Serious Question. What is it about this place and Van Halen?

Gibson Dog

Silver Supporting Member
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There are pictures in his autobiography of Steven Tyler onstage in what looks like a gold lame pantsuit, wearing eye makeup and teased up hair in 1974. I guess that's hair metal as well. :rolleyes:

Truth is hair metal is a derogatory term that was come up with when 80s melodic hard rock/metal and the prevailing aesthetic of the time (which were both popular with women, BTW) were falling out of favor as a means to denigrate it. There is no hair metal music - The '80s melodic hard rock/metal stuff was just an evolution of earlier hard rock stuff with a lot of virtuoso musicianship (which no one should be knocking).

I dunno about you guys, but when I was playing original hard rock back in the '80s, it sure was fun playing complex rhythm guitar parts and lots of solos, while looking out and seeing nothing but women lined up in front of the stage. If that's hair metal, count me in I guess...

Steve
Steve - I agree 100% with every word you wrote. I say this all the time people can say whatever they want about the music & the time, that's a matter of personal taste but ALL of those guys could play & sing. To me the music was/is just Rock n' Roll.
 

TFR

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Yep! And Beavis and Butthead nearly single-handedly were responsible for Winger's undeserved reputation as posers. Seriously.

Go listen to Winger and then attempt to play that stuff. It ain't easy. That decade of music was and is technically challenging. Serious props to those axe pioneers that were on the bleeding edge of guitar back before there were YouTube videos showing everyone how it's done. You listened to the albums and your jaw dropped, solo after solo. It was the age of excess, the decade of decadence. Hard rock guitar took giant steps forward. Then the 90's hit and you couldn't find a guitar solo no matter how hard you tried. Technicality and pure sex driven rock was out the window.
Man, I still listen to Winger. A friend of mine who's a high school percussion instructor took some of his students to PASIC (Percussive Arts Society International Convention) back in the '90s and when he suggested going to the Rod Morgenstein clinic they were like "Ewwwww, you mean that dude that was in Winger? No thanks!" He talked them into it and, of course, they quickly realized the error of their ways.
 

Gibson Dog

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"Hair Metal", as a term, was about ten years after your club debut. However, if you think Rush or U2 played to the antics of that genre, that's your own biz, don't know what to say that might help you.

I was gigging in SoCal in the mid-80s ... ground-zero for hair metal. We didn't consider either band in our particular loop.

Musically, both Rush and Metallica were far beyond hair-metal. The former had by 1982 introduced mainstream reggae and whitified funk into their sound, while the latter were hard-nosed face-punchers who put the pedal to the metal. Both those bands explored odd time-sigs, too.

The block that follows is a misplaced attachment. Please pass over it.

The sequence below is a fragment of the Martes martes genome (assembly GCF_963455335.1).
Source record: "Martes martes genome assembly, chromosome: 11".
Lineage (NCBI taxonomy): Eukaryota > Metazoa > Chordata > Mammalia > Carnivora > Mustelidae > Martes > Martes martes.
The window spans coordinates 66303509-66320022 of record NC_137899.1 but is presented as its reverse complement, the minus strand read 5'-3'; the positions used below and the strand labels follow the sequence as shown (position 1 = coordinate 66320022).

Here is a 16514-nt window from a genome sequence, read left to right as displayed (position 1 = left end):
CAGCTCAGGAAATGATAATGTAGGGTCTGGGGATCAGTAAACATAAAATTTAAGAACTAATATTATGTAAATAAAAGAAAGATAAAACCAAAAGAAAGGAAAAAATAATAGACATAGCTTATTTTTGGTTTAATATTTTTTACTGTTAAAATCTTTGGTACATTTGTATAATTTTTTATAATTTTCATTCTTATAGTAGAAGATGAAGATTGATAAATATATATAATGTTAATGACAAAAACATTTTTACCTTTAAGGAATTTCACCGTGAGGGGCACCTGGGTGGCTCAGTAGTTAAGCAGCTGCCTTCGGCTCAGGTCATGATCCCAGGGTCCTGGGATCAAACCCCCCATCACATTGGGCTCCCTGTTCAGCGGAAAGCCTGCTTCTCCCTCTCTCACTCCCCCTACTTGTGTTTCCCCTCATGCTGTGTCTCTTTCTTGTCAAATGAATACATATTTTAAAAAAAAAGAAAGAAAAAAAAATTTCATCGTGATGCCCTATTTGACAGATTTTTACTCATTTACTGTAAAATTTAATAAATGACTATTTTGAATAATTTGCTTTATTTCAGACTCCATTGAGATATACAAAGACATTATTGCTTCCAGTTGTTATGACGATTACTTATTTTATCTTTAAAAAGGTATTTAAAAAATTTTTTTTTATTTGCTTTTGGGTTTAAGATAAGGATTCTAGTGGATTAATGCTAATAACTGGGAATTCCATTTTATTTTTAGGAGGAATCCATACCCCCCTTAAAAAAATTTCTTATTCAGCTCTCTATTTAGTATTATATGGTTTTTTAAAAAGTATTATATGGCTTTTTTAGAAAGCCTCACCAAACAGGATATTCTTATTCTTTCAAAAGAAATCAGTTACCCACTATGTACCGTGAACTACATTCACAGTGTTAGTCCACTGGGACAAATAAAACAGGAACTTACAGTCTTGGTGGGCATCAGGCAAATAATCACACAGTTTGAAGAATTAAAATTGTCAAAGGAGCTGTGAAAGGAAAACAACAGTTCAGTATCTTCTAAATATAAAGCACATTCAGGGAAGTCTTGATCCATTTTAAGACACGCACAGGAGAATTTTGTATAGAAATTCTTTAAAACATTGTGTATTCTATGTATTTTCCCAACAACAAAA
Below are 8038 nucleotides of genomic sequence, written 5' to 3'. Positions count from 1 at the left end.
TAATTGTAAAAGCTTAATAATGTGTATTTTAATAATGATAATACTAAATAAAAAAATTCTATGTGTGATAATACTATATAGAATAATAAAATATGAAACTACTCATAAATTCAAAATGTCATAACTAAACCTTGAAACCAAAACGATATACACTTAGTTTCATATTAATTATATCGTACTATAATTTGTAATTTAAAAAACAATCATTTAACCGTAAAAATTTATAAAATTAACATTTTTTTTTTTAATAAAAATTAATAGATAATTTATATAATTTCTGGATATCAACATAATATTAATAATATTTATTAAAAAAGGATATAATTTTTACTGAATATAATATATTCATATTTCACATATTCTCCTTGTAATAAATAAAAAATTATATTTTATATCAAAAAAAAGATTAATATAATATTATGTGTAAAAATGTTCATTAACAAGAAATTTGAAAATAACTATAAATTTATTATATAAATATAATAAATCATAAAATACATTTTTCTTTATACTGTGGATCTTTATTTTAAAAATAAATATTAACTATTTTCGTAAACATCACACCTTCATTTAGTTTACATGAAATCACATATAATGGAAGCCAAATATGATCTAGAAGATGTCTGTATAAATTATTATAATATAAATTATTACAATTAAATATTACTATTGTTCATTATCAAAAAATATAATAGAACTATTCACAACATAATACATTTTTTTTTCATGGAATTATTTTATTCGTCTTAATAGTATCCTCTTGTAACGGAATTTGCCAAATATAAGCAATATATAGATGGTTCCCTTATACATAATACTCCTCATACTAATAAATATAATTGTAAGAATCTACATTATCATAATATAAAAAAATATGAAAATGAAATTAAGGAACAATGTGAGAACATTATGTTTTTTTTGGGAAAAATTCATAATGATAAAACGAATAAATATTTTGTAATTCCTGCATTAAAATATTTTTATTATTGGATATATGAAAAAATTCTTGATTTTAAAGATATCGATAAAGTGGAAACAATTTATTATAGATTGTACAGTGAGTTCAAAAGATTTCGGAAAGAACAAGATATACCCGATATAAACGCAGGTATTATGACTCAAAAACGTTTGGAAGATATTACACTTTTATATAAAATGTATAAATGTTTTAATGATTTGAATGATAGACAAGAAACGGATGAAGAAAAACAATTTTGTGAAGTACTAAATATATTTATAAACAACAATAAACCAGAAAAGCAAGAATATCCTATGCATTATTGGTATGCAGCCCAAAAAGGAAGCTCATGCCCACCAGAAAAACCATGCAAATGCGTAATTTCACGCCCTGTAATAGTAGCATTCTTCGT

The idea that either two, or U2, are "hair metal" is laughable. Neither sonically nor in terms of image did any of those three bands fit in with Motley Crue, Scorps, Dokken, etc.

Here's your "hair metal":



No man the point I was trying to make was 'hair metal' wasn't & isn't a genre it's just rock n' roll. There are plenty of pics of U2, Rush, Metallica with the hair & maybe not the spandex but they were leaning that way for a few years. Almost everyone was it was the Miami Vice decade. Again without seeing who's playing it the music is just Rock n' Roll that's it.
 

rstites

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No man the point I was trying to make was 'hair metal' wasn't & isn't a genre it's just rock n' roll. There are plenty of pics of U2, Rush, Metallica with the hair & maybe not the spandex but they were leaning that way for a few years. Almost everyone was it was the Miami Vice decade. Again without seeing who's playing it the music is just Rock n' Roll that's it.
You'd have a better point here if you talked about Iron Maiden or Judas Priest who embraced the look, but nobody considers them in the same genre as the glam/pop metal scene.

Rush was doing the hip sports jacket and skinny tie thing in the 80's. They looked more new wave than anything rock or metal. Their cheesy look was the epic kimono look in the 70s. That was about the time Sabbath was shooting that Sabotage album cover, and Judas Priest looked like flower children. That's three bands that (generally) get respect around here, but man they all went through some pretty wild-and-weird looks! :)

EDIT: I played metal throughout the 80's and had long hair. However, I never wore makeup or spandex, or leather for that matter. I was pretty boring: blue jeans and a t-shirt, with some high top sneakers (white, of course). Of course, I wasn't doing anything on the poppish end of metal, even remotely.
 
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No man the point I was trying to make was 'hair metal' wasn't & isn't a genre it's just rock n' roll. There are plenty of pics of U2, Rush, Metallica with the hair & maybe not the spandex but they were leaning that way for a few years. Almost everyone was it was the Miami Vice decade. Again without seeing who's playing it the music is just Rock n' Roll that's it.
Oh, I didn't realize you were categorizing music by looks. But even so, those bands didn't cotton to the spangled eyeliner/three chord stuff that I think defines hair metal. "Seeing it" is pretty irrelevant to enjoying it, to me, and always has been.

Musically speaking, lumping those bands in with "hair metal" seems really weak. Different than what I'd said about VH, fo sho.